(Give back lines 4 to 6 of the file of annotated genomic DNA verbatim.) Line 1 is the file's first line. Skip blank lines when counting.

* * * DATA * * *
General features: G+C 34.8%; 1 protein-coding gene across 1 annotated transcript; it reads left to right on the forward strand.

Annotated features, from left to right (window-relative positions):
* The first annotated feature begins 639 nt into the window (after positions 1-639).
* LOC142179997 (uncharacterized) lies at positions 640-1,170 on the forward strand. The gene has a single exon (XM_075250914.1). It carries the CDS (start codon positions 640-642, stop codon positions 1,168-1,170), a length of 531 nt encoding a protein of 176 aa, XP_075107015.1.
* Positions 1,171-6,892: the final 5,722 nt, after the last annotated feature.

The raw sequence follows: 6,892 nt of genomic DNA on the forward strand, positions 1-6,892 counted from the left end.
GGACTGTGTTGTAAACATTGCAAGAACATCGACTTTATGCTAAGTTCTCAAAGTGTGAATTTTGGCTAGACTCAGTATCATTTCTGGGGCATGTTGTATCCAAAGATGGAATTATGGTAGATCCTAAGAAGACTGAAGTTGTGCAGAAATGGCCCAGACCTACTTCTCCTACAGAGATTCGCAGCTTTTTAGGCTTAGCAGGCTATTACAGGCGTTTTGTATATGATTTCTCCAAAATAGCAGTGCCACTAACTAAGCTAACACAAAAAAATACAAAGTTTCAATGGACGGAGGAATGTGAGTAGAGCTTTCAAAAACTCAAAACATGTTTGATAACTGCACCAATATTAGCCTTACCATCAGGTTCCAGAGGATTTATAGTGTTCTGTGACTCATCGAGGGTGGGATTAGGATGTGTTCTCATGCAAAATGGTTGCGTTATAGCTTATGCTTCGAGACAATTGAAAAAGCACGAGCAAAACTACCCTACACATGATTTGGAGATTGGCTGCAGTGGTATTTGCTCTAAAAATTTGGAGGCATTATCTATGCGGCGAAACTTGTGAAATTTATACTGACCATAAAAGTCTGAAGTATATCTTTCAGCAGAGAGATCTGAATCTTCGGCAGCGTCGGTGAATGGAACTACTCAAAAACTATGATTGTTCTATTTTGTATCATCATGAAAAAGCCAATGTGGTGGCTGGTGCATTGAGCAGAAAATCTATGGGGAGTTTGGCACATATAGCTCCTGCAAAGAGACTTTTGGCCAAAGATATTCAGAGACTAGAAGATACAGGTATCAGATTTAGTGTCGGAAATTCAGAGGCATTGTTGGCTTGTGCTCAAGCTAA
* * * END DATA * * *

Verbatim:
* LOC142179997 (uncharacterized) lies at positions 640-1,170 on the forward strand. The gene has a single exon (XM_075250914.1). It carries the CDS (start codon positions 640-642, stop codon positions 1,168-1,170), a length of 531 nt encoding a protein of 176 aa, XP_075107015.1.
* Positions 1,171-6,892: the final 5,722 nt, after the last annotated feature.

The raw sequence follows: 6,892 nt of genomic DNA on the forward strand, positions 1-6,892 counted from the left end.